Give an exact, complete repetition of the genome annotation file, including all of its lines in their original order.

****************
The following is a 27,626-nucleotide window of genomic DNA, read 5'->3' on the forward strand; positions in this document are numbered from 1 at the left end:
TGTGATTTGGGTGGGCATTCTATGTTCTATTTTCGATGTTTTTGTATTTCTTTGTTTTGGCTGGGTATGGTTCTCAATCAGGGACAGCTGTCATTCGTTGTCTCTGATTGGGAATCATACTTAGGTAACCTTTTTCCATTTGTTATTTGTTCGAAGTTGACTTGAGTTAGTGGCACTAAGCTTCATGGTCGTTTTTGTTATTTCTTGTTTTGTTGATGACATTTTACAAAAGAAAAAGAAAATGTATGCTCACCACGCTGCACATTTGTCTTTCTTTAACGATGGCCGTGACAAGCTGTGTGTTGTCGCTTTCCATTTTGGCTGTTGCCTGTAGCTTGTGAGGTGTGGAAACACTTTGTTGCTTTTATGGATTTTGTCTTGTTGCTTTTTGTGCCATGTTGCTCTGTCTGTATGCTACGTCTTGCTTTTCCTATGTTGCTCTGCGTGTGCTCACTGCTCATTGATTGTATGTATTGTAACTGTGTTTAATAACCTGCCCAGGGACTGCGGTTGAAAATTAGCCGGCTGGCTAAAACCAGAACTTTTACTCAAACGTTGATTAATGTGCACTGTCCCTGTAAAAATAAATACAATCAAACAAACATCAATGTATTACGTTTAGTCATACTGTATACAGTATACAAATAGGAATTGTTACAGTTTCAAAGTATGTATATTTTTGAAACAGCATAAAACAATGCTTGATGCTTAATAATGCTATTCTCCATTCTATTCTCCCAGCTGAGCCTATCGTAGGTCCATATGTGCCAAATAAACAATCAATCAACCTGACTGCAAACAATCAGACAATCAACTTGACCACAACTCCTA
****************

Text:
The following is a 27,626-nucleotide window of genomic DNA, read 5'->3' on the forward strand; positions in this document are numbered from 1 at the left end:
TGTGATTTGGGTGGGCATTCTATGTTCTATTTTCGATGTTTTTGTATTTCTTTGTTTTGGCTGGGTATGGTTCTCAATCAGGGACAGCTGTCATTCGTTGTCTCTGATTGGGAATCATACTTAGGTAACCTTTTTCCATTTGTTATTTGTTCGAAGTTGACTTGAGTTAGTGGCACTAAGCTTCATGGTCGTTTTTGTTATTTCTTGTTTTGTTGATGACATTTTACAAAAGAAAAAGAAAATGTATGCTCACCACGCTGCACATTTGTCTTTCTTTAACGATGGCCGTGACAAGCTGTGTGTTGTCGCTTTCCATTTTGGCTGTTGCCTGTAGCTTGTGAGGTGTGGAAACACTTTGTTGCTTTTATGGATTTTGTCTTGTTGCTTTTTGTGCCATGTTGCTCTGTCTGTATGCTACGTCTTGCTTTTCCTATGTTGCTCTGCGTGTGCTCACTGCTCATTGATTGTATGTATTGTAACTGTGTTTAATAACCTGCCCAGGGACTGCGGTTGAAAATTAGCCGGCTGGCTAAAACCAGAACTTTTACTCAAACGTTGATTAATGTGCACTGTCCCTGTAAAAATAAATACAATCAAACAAACATCAATGTATTACGTTTAGTCATACTGTATACAGTATACAAATAGGAATTGTTACAGTTTCAAAGTATGTATATTTTTGAAACAGCATAAAACAATGCTTGATGCTTAATAATGCTATTCTCCATTCTATTCTCCCAGCTGAGCCTATCGTAGGTCCATATGTGCCAAATAAACAATCAATCAACCTGACTGCAAACAATCAGACAATCAACTTGACCACAACTCCTA